Bus Éireann said it hopes to run as many services as possible after workers lifted a strike for 48 hours.
A deal to suspend the crippling walk-out was agreed late last night after exploratory talks at the Labour Relations Commission (LRC) in Dublin.
A spokesman for the company confirmed employees had agreed to lift pickets and return to work to allow for “two days of intensive talks”.
“Bus Eireann will seek to operate as many services as possible from the morning,” the company said in a statement.
“Customers are advised to check buseireann.ie and national and local media for latest updates on the operation of services.”
All commuter services in the Greater Dublin area are operating. All inter-city services from Dublin are operating.
All services in Cork, Galway, Limerick, Sligo, Mayo, Donegal, Clare and Kerry are operating normally.
All School Transport Services are operating normally.
Up to 95% of bus routes had been disrupted for two days after a long-running row with the National Bus and Rail Union (NBRU) over a €5m savings plan hit a critical level.
Tens of thousands of people around the country were left stranded with 95% of services put off the road.
Kevin Foley, director of conciliation services at the LRC, helped broker the deal to get buses rolling again in three hours of exploratory talks.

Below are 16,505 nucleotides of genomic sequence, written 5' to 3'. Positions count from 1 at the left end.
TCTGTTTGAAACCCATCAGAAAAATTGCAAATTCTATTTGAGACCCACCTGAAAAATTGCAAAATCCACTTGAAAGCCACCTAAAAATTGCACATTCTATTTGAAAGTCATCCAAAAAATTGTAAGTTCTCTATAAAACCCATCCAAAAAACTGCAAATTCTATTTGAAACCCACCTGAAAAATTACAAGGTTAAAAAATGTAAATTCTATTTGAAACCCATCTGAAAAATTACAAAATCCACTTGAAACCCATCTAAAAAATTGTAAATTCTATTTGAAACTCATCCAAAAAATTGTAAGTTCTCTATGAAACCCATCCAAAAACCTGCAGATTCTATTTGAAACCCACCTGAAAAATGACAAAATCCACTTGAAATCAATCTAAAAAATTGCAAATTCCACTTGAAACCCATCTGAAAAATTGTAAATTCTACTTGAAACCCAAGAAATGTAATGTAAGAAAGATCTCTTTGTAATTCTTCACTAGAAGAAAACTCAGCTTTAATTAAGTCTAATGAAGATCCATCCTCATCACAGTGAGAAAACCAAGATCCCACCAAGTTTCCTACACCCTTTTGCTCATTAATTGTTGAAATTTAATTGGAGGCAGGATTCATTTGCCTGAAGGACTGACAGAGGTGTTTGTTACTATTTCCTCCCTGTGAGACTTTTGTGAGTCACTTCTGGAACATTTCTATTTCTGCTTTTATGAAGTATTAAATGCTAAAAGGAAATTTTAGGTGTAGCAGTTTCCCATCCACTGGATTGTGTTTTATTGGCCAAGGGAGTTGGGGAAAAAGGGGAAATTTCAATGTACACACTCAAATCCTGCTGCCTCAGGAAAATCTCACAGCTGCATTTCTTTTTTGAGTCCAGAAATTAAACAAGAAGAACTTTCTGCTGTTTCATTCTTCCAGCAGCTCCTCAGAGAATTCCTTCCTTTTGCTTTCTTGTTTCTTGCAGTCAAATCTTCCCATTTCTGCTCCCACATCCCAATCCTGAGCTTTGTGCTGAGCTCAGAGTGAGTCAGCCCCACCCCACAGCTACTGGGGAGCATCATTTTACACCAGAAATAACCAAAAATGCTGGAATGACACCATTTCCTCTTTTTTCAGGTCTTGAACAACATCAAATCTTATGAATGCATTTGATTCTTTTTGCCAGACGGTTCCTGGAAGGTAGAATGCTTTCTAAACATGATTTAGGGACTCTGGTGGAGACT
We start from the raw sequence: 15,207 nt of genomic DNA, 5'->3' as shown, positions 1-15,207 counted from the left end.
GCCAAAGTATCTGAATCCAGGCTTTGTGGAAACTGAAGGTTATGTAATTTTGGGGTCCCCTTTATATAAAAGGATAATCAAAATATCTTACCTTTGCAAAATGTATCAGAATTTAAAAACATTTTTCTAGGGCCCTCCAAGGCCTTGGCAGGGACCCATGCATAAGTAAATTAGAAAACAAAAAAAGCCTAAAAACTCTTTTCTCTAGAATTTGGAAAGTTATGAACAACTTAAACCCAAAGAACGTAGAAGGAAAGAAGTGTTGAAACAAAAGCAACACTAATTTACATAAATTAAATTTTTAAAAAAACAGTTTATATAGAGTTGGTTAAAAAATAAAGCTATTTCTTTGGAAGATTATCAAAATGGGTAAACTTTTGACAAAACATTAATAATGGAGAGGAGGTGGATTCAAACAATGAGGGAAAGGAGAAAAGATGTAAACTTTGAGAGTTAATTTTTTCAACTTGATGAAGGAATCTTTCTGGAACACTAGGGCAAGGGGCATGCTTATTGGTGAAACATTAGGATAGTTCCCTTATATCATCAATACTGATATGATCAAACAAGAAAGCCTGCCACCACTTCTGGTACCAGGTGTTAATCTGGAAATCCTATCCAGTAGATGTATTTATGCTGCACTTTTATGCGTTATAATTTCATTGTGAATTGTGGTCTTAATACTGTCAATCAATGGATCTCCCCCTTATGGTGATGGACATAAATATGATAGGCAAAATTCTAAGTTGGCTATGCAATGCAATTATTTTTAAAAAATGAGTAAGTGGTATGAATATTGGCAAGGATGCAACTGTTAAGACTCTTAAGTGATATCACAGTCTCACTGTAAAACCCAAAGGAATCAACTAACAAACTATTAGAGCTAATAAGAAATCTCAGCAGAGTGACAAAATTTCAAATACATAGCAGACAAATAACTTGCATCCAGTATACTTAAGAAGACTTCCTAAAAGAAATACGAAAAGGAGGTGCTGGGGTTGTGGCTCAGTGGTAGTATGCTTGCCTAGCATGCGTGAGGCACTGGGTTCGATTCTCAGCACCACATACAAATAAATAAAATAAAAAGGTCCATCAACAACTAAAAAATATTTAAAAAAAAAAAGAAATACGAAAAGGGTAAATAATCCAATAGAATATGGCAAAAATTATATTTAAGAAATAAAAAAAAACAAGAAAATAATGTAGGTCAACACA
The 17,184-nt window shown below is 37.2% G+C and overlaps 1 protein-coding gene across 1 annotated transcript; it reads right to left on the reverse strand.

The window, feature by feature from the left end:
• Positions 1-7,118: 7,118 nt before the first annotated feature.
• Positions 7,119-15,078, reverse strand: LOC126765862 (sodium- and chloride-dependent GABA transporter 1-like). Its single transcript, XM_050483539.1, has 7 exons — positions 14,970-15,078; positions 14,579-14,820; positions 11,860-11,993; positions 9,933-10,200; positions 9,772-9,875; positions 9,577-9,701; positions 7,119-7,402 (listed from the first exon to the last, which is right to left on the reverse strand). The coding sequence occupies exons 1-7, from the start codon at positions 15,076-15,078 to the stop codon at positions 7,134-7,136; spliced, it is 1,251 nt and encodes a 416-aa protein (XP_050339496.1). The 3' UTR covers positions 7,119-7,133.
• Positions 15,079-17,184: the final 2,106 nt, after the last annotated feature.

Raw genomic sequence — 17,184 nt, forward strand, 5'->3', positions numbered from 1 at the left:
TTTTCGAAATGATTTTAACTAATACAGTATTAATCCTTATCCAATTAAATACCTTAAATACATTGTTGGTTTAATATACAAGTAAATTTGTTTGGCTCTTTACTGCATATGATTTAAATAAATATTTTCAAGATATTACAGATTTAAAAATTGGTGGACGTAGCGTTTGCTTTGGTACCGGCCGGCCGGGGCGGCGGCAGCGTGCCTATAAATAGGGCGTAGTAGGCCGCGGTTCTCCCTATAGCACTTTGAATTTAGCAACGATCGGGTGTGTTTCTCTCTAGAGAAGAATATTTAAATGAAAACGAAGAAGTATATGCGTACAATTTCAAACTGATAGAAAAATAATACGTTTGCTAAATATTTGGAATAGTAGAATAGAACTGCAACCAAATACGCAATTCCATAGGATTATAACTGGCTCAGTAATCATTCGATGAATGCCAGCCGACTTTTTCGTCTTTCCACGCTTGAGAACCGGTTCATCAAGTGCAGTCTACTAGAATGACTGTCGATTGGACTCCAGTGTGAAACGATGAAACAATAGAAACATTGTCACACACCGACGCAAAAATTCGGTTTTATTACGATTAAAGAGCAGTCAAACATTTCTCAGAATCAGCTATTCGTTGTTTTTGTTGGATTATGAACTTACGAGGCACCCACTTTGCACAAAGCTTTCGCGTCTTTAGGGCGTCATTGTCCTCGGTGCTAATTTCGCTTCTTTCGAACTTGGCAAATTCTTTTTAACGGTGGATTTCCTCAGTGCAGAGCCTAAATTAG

The strike cost the company an estimated 400,000 euro over two days.
School bus runs for 114,000 children are expected to be back to normal across the country from today.
Transport Minister Leo Varadkar had urged union leaders to go back to negotiations with management and rejected claims he has issued any instructions to company management.
The NBRU action centred on a row over the payroll savings as the state subsidised bus attempts to stem deepening losses.
Workers from Siptu and the Transport Salaried Staffs’ Association (TSSA), which have also balloted members for industrial action, refused to pass picket lines.
Elsewhere, Siptu called on the Irish Congress of Trade Unions to convene an urgent meeting of all unions with workers in parent company CIE.
Its shop stewards will meet in Liberty Hall, Dublin, tomorrow to discuss the Bus Éireann action and concerns about similar cuts to Dublin Bus and Irish Rail.
Bus Éireann is seeking a 20% cut to a range of allowance and expense payments, a reduction of overtime rates, longer working hours and a cut in shift payments.
It maintains the measures, which have already been recommended by the Labour Court, are vital for the survival of the company and security of 2,500 jobs.
The Government has also warned the bus firm lost €27m over the last five years and would not be financially viable if it does not impose cuts.